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Blown bulbs: Why it's likely not your wiring - 15th Sep 2015

Blown bulbs: Why it's likely not your wiring Finding that your lightbulbs are blowing all the time? It could be a classic case of 'you get what you pay for'. This interesting article from highlights a growing problem with substandard lightbulbs entering the New Zealand market. We find that forking out a little extra for a quality bulb means you won't have to change it very often, which means you'll actually save money over time.

An influx of cheap, potentially dangerous lightbulbs into the country is frustrating householders with constantly blown bulbs, and keeping electricians busy.

The Master Electricians Association said it was a disaster waiting to happen.

Electricians confirmed they were dealing with a steady flow of calls from people worried about the wiring in their houses because bulbs kept blowing.

Waikato electrician Colin Hyde says he deals with about 10 such calls a week, and replacing lightbulbs has become his biggest revenue earner over the last few years.

He says most of the issues seem to be with incandescent bulbs, while fluorescents are now causing a bit of trouble too.

In fact, he has reverted to advising people to check their bulbs and change to the more modern LEDs before he even comes around, and says "generally that fixes it".

While LEDs might cost you a bit more up front, Hyde says "the savings are incredible". Not only do you save on power, but they last much longer.

In his words, most of the cheaper bulbs are "are absolute rubbish".

Leading Edge Electrical's Brad Martin says he's seeing the same thing.

He's getting a call a week, mostly from landlords with concerned tenants, and "it's always people thinking they've got a problem with their electrics".

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Martin has also taken to advising people to switch to LEDs before he bothers booking a callout, but says sometimes he has trouble convincing people he might not need to come around.

Andrew Steffert, owner of Chris Peebles Electrical believes the issue is that retail outlets have "started to bring in these really cheap bulbs which are just rubbish".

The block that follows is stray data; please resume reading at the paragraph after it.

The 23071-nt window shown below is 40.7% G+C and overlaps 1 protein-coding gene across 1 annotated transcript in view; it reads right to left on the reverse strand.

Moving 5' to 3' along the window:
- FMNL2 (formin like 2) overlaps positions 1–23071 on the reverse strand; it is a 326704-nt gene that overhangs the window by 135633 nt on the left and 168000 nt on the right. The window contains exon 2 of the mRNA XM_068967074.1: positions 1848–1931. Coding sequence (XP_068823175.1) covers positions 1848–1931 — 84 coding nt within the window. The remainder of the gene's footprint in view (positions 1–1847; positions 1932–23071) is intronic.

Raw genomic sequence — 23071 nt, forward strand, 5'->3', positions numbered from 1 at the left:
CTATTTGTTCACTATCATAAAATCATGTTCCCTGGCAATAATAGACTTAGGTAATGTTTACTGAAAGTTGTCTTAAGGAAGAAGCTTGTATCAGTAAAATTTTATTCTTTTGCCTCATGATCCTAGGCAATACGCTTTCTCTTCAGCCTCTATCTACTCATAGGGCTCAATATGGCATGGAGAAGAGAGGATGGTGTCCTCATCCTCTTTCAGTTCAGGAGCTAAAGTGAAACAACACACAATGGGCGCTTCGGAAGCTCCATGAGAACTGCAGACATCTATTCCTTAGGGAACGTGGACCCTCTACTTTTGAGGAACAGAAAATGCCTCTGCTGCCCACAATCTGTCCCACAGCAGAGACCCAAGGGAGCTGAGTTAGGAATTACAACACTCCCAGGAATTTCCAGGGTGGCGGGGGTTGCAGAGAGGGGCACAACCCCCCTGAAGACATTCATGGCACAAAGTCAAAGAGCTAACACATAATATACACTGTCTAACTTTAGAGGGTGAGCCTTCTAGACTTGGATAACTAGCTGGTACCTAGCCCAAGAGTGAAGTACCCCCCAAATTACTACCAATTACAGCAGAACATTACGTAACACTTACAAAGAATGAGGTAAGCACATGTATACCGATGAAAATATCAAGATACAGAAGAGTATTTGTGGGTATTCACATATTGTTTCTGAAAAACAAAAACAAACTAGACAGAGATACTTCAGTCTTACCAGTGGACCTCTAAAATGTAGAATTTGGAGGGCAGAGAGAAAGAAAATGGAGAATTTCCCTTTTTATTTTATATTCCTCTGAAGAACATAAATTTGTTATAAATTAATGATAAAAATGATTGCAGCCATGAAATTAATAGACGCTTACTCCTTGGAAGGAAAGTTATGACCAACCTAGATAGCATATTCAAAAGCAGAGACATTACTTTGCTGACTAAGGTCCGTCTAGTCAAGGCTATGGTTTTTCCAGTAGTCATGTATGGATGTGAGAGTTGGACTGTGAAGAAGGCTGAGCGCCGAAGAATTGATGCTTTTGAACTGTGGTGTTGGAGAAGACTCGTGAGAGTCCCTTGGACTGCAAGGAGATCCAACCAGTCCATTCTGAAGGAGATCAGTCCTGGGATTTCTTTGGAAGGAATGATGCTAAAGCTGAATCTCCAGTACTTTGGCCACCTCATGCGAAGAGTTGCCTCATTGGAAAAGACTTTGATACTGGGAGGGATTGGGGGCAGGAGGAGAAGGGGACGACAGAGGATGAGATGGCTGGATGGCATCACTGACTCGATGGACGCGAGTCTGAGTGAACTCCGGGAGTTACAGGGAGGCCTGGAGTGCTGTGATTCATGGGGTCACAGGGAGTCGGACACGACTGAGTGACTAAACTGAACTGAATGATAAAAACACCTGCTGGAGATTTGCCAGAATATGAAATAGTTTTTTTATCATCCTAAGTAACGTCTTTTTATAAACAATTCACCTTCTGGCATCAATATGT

He also mostly deals with landlords channelling the frustrations of tenants who are constantly replacing bulbs.

But according to the Master Electricians Association, the problem is more than just a minor annoyance - its a potential safety issue.

Operations manager Bernie McLaughlin says lightbulbs are among several electrical products that seem to fall into a "legislative hole" where "there doesn't seem to be anybody governing quality".

It's tantamount to "waiting for something to fail before they decide whether it should have been in the country or not," says McLaughlin.

And in the case of electrics like light bulbs, failure can be anything from a blown bulb, to an exploding bulb to a house fire.

That's disputed by Energy Safety, the government body responsible for ensuring electronic products that come into the country are safe.

Principal technical advisor, Peter Morfee, says the safety concerns when it comes to lightbulbs are "not significant".

"Very few [electricians] have approached us saying there is a problem," he says.

Because of that he is "not convinced that these products are coming in, in quantities that are a problem".

Besides, he adds, there are strict standards any supplier must adhere to when selling each different type of lightbulb.

If they were to sell substandard products, Energy Safety could hit them with a hefty punitive bill.

No one has paid out on selling dodgy lightbulbs yet, however, because no one has raised concerns with Energy Safety about lightbulb safety.

Morfee says that does not mean the body is sitting back and waiting for things to go wrong before it acts.

"It's not the wild west. It's far, far from it. It's an exceedingly well controlled market."


Incandescent: The original bulb developed by Thomas Edison consisting of a heated filament inside a gas filled bulb that glows when electricity heats it through.

CFL: Compact fluorescent lamps are the spiral shaped energy saving bulbs that appeared a few years ago and work like a fluoro tube. They take a minute or two to power up fully but are cheap to run.

LED: Use a development of light emitting diodes that were once found only in simple electronics like digital clock displays to produce bright lighting with a fraction of the heat and cost compared to Incandescent lights.


The world's longest running officially recognised lightbulb, the centennial bulb, has hung in a firestation in Livermore California since 1901.

It is a handblown bulb from the Shelby Electric Company with carbon filament and began its duty as a nightlight over the firetrucks at a glorious 60 watts.

Apart from a couple of short breaks during the odd powercut it has burned continuously despite its output dimming to four watts. After a 2013 powercut it flared back to 60watts for a couple of hours before fading again.

In June 2015 its 1 million hours of service was celebrated with a party and the bulb has been the subject children's books and documentaries as it casts its light worldwide, thanks to a live webcam.

Livermore Mayor John Marchand described the humble bulb as a contrast to the planned obsolescence of modern equipment that often wasn't necessarily any better.

"This is something that is usually so simple, so fragile and so taken for granted," he mused. "Yet it is something that renews our faith in technology, gives us pause to reflect on something that was built to last, something that has transcended generations.

"This small thing that has been such a constant in our community... our light bulb."

Narelle Henson |

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